Lisa Kudrow's Post-'Comeback' Comeback

LISA KUDROW. PHOTO COURTESY OF GILLES TOUCAS

 


No list of TV series canceled before their time would be complete without mention of The Comeback, which premiered on HBO in June 2005 and died quietly three months later. The show, which was created by Emmy-winning Friends star Lisa Kudrow and Sex and the City executive producer Michael Patrick King, followed the misadventures of Valerie Cherish (Kudrow), an aging sitcom actress who attempts to jump-start her career by filming a humiliating, Anna Nicole-style reality show. After its cancellation, Kudrow took something of a break from the small screen—though between guest spots on shows like American Dad and Cougar Town and the Friends reruns that are guaranteed to be playing somewhere at any given moment, she's never really been dificult to find while channel-surfing.

But as of last week, Kudrow is back. Her latest venture, Showtime's Web Therapy, isn't entirely new; it's a half-hour comedy based on a web series Kudrow created with Dan Bucatinsky and Don Roos for Lexus's L Studio. In it, Kudrow plays caustic therapist Fiona Wallace, a self-absorbed nightmare who counsels patients through three-minute sessions on iChat. Those patients tend to be played by big-name guest stars—Jane Lynch, Julia Louis-Dreyfus, Rashida Jones, and Meryl Streep have all taken a seat on Fiona's virtual couch. We chatted with Kudrow about returning to TV, despicable reality stars, and how The Comeback might have survived.


HILLARY BUSIS: Will you be watching the show tonight?

LISA KUDROW: I think so. I think I'm live-tweeting.

BUSIS: Oh really? Are you going to be in character?

KUDROW: No, because she doesn't know there's a show. I take it very seriously.

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BUSIS: You would have to figure that Fiona would be on Twitter, and Facebook—

KUDROW: She is. I only tweet as her, usually. As Dr. Fiona Wallace. And she doesn't understand completely how it works, so she just keeps writing and then she gets cut off. And then she'll just continue.

BUSIS: Oh, I'll have to check that out. So first of all, I was wondering how TV has changed since your last series, The Comeback, went off the air. What was it like to return after six years?

KUDROW: Well, I feel like we snuck in through the back door, almost [like] being a recurring character that finally becomes a regular. So that was easy. Painless, sort of. There was no development process, although I'm sure Showtime would be easy to work with there. They were just buying readymades.

BUSIS: What was the process like, changing a readymade web series into a full-fledged half-hour show?

KUDROW: We went back and looked at the first two web seasons, which is what they bought. And we could see that there are definite arcs and narrative—because we couldn't help ourselves—that it's easy to miss. We thought we'd put them together and try, if we can, to space out one client over a couple episodes so you can start and finish different stories over the course of the season. And just get to know her husband and her mother and find out why she's as horrible as she is. Because she's really awful. We have to know why as soon as we can.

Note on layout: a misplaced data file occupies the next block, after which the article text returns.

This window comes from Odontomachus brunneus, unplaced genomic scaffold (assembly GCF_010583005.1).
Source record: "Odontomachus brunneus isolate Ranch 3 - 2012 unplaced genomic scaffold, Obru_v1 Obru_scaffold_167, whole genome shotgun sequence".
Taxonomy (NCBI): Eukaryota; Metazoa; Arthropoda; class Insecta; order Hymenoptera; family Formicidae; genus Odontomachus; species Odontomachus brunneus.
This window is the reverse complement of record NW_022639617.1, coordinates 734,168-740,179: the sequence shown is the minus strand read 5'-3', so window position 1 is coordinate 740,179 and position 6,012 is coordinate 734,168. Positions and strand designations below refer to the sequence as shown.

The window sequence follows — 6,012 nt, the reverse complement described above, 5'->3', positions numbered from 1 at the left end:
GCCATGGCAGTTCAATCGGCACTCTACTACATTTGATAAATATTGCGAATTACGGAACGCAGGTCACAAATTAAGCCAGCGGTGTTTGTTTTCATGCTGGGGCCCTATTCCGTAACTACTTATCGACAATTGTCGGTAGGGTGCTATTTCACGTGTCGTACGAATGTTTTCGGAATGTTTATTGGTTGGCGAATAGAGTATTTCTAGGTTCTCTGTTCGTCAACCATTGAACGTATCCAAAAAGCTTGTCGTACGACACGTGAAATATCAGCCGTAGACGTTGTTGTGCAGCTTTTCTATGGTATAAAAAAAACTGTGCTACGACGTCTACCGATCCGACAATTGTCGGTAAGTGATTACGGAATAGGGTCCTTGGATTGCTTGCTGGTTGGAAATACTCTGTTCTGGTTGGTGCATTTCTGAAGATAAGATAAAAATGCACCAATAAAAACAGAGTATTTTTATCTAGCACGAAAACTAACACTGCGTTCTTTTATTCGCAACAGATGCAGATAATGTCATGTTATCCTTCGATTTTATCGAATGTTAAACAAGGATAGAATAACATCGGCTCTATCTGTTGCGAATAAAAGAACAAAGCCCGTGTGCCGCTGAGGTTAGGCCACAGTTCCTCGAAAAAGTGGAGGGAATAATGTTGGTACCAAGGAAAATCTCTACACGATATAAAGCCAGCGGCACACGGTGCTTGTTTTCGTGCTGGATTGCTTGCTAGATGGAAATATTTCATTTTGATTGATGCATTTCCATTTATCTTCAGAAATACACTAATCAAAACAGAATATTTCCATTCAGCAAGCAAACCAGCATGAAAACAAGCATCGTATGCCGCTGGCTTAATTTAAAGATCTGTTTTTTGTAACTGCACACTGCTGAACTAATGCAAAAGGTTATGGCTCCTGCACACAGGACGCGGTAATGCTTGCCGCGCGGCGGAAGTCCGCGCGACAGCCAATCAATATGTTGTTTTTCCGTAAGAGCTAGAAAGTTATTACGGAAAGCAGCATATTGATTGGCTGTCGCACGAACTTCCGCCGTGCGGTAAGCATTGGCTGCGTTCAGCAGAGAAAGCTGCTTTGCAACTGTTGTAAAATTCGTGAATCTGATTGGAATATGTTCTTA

BUSIS: She's a bit like a less likable version of Valerie Cherish.

KUDROW: To me, there's a huge difference, because Valerie's a decent person—she's just misguided. Fiona is just—she's not decent. She's self-serving, and she doesn't care who gets in her way.

BUSIS: What's it like to go from playing more likable characters, like Phoebe on Friends, to playing somebody who's so irredeemable? Was that difficult for you?

KUDROW: No. That's what's too bad. It wasn't. But I have to say, that's what's funny to me. Because I think we see those kinds of people everywhere, for better or for worse—mostly for worse. That's who we're used to. If you watch reality shows, like any of the [Real] Housewives or Jersey Shore, the only way you get to stay on and people know who you are is the more despicable you behave.

BUSIS: It seems like Fiona would be a natural on a reality show.

KUDROW: Yeah. I think she would. I think she could hold her own with any of the Housewives.

BUSIS: Or a Celebrity Rehab thing.

KUDROW: Yeah. But she doesn't do drugs.

BUSIS: Oh, I meant that she could be the Dr. Drew.

KUDROW: Oh, yeah! Could you imagine? "Well, just stop taking them." [laughs] It would be really short. "If you die, you die. It's nothing to me."

BUSIS: So were all the scenes you added to flesh out the show improvised?

KUDROW: Yeah. They function as webisodes themselves. They actually were done for a mobile platform that went out of business like, the minute we delivered them. And they're like, "Thank you. We'll fulfill our obligation, but we're going to go out of business." All right, well—brand-new stuff for Showtime, I guess.

BUSIS: Do you enjoy improvising more than doing scripted comedy?

KUDROW: Well, it's very fun to improvise. And the flip side is, it's nice to have the words just written for you. In a way, you still have to do the same kind of work—it's both listening and responding. And whether it's scripted or improvised, you still have to maintain your point of view and have a reaction to what the other person is saying. I know it sounds stupid, but it doesn't feel that different to me. Because I think whenever I have been doing my best scripted work, it felt improvised. It felt spontaneous.